Gr 3–8–This first-person fictional narrative is presented in the form of a journal written by a young person who experiences a wildfire climate event. Emphasizing multiple ways of coping, communicating, and recovering, this book could be a useful tool for teachers or families guiding conversations about resilience and climate mental health.

Haven Jacobs Saves the Planet by Barbara Dee. Aladdin. Aug. 2023.
Gr 4–8–Eco-anxiety is a key theme in this story which takes readers along as a young teen deals with unhealthy climate change worries while facing the challenges of middle school. Local activism, family discussions, professional therapy, and community support help her combat her fears as she leads the cleanup of a polluted river.

The First Rule of Climate Club by Carrie Firestone. Putnam. Jul. 2023.
Gr 5–6–Eighth graders tackle the climate crisis through a variety of environmental projects that will resonate with middle grade readers. Diverse characters with unique personalities keep the narrative fast-paced, often funny, and always interesting as their activist passions are shared through podcasts, notes, flyers and letters. Shared climate anxiety, positive family relationships, friendships and fears are all presented with a spirit of resilience and optimism.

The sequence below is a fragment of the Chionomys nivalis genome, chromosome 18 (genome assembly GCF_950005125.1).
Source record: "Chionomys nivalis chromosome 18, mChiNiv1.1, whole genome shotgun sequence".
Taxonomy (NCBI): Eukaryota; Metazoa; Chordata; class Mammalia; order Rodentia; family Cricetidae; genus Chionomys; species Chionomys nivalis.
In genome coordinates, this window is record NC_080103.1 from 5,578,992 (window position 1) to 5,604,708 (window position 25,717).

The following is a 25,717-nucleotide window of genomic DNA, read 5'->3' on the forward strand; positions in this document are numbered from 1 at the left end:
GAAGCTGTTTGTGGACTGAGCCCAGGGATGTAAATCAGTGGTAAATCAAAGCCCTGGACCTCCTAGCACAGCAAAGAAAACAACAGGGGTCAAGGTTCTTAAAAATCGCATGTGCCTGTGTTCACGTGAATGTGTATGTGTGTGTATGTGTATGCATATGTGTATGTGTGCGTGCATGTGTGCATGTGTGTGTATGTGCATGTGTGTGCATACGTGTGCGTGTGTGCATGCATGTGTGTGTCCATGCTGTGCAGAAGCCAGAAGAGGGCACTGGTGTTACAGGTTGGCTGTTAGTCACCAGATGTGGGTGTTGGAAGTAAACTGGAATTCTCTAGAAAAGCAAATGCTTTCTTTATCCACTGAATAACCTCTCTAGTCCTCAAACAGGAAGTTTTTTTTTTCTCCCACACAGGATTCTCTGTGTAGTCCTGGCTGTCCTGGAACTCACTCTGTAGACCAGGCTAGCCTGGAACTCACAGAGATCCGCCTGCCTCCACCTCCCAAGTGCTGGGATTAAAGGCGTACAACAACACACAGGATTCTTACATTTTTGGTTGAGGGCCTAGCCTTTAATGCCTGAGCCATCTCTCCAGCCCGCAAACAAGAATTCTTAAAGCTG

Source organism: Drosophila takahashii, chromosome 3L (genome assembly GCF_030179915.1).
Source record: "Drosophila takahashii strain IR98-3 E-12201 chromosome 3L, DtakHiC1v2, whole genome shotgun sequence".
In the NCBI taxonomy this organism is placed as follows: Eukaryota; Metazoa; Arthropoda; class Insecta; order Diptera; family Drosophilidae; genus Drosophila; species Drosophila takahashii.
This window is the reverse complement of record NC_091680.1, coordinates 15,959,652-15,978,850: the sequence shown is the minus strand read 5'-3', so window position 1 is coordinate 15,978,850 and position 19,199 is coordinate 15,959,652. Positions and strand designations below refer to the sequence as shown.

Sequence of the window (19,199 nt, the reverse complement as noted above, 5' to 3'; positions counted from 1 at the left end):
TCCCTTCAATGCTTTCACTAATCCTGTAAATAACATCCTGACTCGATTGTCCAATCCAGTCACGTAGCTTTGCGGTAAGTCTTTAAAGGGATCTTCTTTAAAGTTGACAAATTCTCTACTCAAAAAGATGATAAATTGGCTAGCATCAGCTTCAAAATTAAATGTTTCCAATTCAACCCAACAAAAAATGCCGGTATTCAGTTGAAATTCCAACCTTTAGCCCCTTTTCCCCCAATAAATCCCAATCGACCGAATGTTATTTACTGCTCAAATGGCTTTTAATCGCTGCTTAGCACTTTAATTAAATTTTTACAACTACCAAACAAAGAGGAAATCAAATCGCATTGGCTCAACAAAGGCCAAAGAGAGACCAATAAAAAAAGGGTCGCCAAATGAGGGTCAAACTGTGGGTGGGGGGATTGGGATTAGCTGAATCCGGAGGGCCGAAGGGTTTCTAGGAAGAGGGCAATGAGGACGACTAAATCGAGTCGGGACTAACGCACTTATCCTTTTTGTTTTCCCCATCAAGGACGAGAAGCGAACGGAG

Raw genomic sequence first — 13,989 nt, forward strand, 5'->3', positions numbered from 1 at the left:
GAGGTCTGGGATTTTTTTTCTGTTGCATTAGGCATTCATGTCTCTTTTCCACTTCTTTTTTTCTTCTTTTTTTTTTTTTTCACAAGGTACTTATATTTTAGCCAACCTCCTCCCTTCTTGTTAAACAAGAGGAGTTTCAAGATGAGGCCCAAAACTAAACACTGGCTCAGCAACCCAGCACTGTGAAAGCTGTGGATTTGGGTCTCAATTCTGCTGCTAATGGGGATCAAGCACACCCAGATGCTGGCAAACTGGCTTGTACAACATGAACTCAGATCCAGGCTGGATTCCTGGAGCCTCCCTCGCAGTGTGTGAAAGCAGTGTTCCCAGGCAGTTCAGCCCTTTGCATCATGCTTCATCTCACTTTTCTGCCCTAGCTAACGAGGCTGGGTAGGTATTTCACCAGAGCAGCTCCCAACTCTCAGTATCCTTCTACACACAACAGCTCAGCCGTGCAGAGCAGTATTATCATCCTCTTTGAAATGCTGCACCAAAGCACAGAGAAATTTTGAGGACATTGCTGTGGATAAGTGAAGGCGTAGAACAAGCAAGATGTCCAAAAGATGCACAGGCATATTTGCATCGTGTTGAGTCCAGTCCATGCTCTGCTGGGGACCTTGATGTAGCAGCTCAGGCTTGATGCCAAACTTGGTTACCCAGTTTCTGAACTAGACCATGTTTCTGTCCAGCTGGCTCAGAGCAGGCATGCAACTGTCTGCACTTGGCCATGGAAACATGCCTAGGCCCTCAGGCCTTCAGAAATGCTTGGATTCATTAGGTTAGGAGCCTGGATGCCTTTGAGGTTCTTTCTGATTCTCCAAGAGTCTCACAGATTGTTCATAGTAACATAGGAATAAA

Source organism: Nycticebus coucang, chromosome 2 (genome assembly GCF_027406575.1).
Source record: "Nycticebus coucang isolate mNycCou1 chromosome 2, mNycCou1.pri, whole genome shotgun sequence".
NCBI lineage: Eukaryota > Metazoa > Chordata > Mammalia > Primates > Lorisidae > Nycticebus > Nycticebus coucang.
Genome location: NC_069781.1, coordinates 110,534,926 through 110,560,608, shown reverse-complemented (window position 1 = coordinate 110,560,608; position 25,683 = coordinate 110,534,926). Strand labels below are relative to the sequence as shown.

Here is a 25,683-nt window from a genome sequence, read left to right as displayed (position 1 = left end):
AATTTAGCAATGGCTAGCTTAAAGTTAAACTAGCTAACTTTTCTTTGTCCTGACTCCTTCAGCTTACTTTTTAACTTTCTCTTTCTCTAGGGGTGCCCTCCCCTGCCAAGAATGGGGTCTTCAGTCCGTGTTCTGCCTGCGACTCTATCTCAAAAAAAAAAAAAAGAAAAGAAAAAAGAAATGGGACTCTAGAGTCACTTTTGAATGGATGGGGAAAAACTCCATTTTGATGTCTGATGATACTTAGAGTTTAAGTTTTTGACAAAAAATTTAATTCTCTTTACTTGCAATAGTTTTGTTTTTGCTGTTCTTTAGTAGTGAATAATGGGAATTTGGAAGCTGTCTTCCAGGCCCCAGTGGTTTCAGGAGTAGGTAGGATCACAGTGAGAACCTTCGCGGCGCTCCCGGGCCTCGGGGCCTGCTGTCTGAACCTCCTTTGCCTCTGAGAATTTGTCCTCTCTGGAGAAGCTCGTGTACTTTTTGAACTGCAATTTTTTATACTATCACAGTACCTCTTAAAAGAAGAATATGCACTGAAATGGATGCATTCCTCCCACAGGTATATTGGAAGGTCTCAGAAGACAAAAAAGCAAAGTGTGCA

How to Manage Your Eco-Anxiety: An Empowering Guide for Young People (10 Steps to Change) by Anouchka Grose. illus by Lauriane Bohémier. Magic Cat. Mar. 2024.
Gr 7–11–This cute notebook-style paperback gives teens the tools to step into the arena of climate activism while acknowledging and caring for their mental health.

Tiffany Coulson earned her MLIS from the University of Washington. She works as a public librarian and is also a curriculum designer and grant writer for an educational non-profit. Her professional interests include feminist research, mental health advocacy, family literacy and culturally relevant approaches to curriculum design. She peer-reviews research for several professional organizations as well as having reviewed grants on mental health in schools for the U.S. Department of Education.